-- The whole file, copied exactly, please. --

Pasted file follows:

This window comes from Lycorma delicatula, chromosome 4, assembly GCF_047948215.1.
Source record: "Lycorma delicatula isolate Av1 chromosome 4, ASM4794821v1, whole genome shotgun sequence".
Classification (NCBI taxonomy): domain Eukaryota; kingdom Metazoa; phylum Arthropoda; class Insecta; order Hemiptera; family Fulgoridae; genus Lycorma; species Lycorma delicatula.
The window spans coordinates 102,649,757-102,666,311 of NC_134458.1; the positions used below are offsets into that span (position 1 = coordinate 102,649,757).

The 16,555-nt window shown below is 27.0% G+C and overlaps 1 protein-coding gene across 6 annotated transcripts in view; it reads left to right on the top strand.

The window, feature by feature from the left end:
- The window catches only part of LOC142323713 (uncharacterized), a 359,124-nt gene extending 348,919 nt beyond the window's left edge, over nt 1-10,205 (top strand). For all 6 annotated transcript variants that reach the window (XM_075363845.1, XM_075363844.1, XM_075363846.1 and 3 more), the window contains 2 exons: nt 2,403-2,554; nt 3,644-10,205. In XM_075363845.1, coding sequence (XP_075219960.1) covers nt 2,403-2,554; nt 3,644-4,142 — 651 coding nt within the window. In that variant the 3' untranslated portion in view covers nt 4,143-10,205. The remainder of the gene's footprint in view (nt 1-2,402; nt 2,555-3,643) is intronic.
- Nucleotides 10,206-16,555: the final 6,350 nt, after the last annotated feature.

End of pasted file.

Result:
This window comes from Lycorma delicatula, chromosome 4, assembly GCF_047948215.1.
Source record: "Lycorma delicatula isolate Av1 chromosome 4, ASM4794821v1, whole genome shotgun sequence".
Classification (NCBI taxonomy): domain Eukaryota; kingdom Metazoa; phylum Arthropoda; class Insecta; order Hemiptera; family Fulgoridae; genus Lycorma; species Lycorma delicatula.
The window spans coordinates 102,649,757-102,666,311 of NC_134458.1; the positions used below are offsets into that span (position 1 = coordinate 102,649,757).

The 16,555-nt window shown below is 27.0% G+C and overlaps 1 protein-coding gene across 6 annotated transcripts in view; it reads left to right on the top strand.

The window, feature by feature from the left end:
- The window catches only part of LOC142323713 (uncharacterized), a 359,124-nt gene extending 348,919 nt beyond the window's left edge, over nt 1-10,205 (top strand). For all 6 annotated transcript variants that reach the window (XM_075363845.1, XM_075363844.1, XM_075363846.1 and 3 more), the window contains 2 exons: nt 2,403-2,554; nt 3,644-10,205. In XM_075363845.1, coding sequence (XP_075219960.1) covers nt 2,403-2,554; nt 3,644-4,142 — 651 coding nt within the window. In that variant the 3' untranslated portion in view covers nt 4,143-10,205. The remainder of the gene's footprint in view (nt 1-2,402; nt 2,555-3,643) is intronic.
- Nucleotides 10,206-16,555: the final 6,350 nt, after the last annotated feature.